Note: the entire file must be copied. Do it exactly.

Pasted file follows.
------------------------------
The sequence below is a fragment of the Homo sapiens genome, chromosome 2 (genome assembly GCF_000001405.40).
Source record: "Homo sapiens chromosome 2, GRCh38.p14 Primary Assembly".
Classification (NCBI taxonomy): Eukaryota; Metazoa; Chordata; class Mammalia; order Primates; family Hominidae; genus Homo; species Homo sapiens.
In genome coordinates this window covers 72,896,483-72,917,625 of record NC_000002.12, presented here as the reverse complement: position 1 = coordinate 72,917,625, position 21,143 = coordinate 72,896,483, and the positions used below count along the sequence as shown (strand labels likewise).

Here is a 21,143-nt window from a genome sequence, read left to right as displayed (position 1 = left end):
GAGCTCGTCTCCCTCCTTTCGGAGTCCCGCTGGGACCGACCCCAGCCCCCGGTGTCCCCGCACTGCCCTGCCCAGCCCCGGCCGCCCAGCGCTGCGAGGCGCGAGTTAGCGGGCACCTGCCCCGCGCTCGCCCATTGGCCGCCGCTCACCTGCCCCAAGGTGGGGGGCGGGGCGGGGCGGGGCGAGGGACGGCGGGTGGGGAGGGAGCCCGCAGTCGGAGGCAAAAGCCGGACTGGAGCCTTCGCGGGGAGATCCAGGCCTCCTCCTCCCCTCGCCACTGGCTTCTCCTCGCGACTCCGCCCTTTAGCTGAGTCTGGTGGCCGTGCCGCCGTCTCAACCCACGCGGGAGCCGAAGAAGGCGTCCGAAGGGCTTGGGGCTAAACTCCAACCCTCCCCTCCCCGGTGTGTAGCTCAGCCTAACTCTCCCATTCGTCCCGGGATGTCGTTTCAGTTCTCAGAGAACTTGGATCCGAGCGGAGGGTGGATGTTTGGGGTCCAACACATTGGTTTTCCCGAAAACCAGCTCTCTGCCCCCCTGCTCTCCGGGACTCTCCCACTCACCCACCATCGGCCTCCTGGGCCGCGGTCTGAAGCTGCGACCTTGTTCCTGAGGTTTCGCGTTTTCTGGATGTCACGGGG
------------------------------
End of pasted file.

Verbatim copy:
The sequence below is a fragment of the Homo sapiens genome, chromosome 2 (genome assembly GCF_000001405.40).
Source record: "Homo sapiens chromosome 2, GRCh38.p14 Primary Assembly".
Classification (NCBI taxonomy): Eukaryota; Metazoa; Chordata; class Mammalia; order Primates; family Hominidae; genus Homo; species Homo sapiens.
In genome coordinates this window covers 72,896,483-72,917,625 of record NC_000002.12, presented here as the reverse complement: position 1 = coordinate 72,917,625, position 21,143 = coordinate 72,896,483, and the positions used below count along the sequence as shown (strand labels likewise).

Here is a 21,143-nt window from a genome sequence, read left to right as displayed (position 1 = left end):
GAGCTCGTCTCCCTCCTTTCGGAGTCCCGCTGGGACCGACCCCAGCCCCCGGTGTCCCCGCACTGCCCTGCCCAGCCCCGGCCGCCCAGCGCTGCGAGGCGCGAGTTAGCGGGCACCTGCCCCGCGCTCGCCCATTGGCCGCCGCTCACCTGCCCCAAGGTGGGGGGCGGGGCGGGGCGGGGCGAGGGACGGCGGGTGGGGAGGGAGCCCGCAGTCGGAGGCAAAAGCCGGACTGGAGCCTTCGCGGGGAGATCCAGGCCTCCTCCTCCCCTCGCCACTGGCTTCTCCTCGCGACTCCGCCCTTTAGCTGAGTCTGGTGGCCGTGCCGCCGTCTCAACCCACGCGGGAGCCGAAGAAGGCGTCCGAAGGGCTTGGGGCTAAACTCCAACCCTCCCCTCCCCGGTGTGTAGCTCAGCCTAACTCTCCCATTCGTCCCGGGATGTCGTTTCAGTTCTCAGAGAACTTGGATCCGAGCGGAGGGTGGATGTTTGGGGTCCAACACATTGGTTTTCCCGAAAACCAGCTCTCTGCCCCCCTGCTCTCCGGGACTCTCCCACTCACCCACCATCGGCCTCCTGGGCCGCGGTCTGAAGCTGCGACCTTGTTCCTGAGGTTTCGCGTTTTCTGGATGTCACGGGG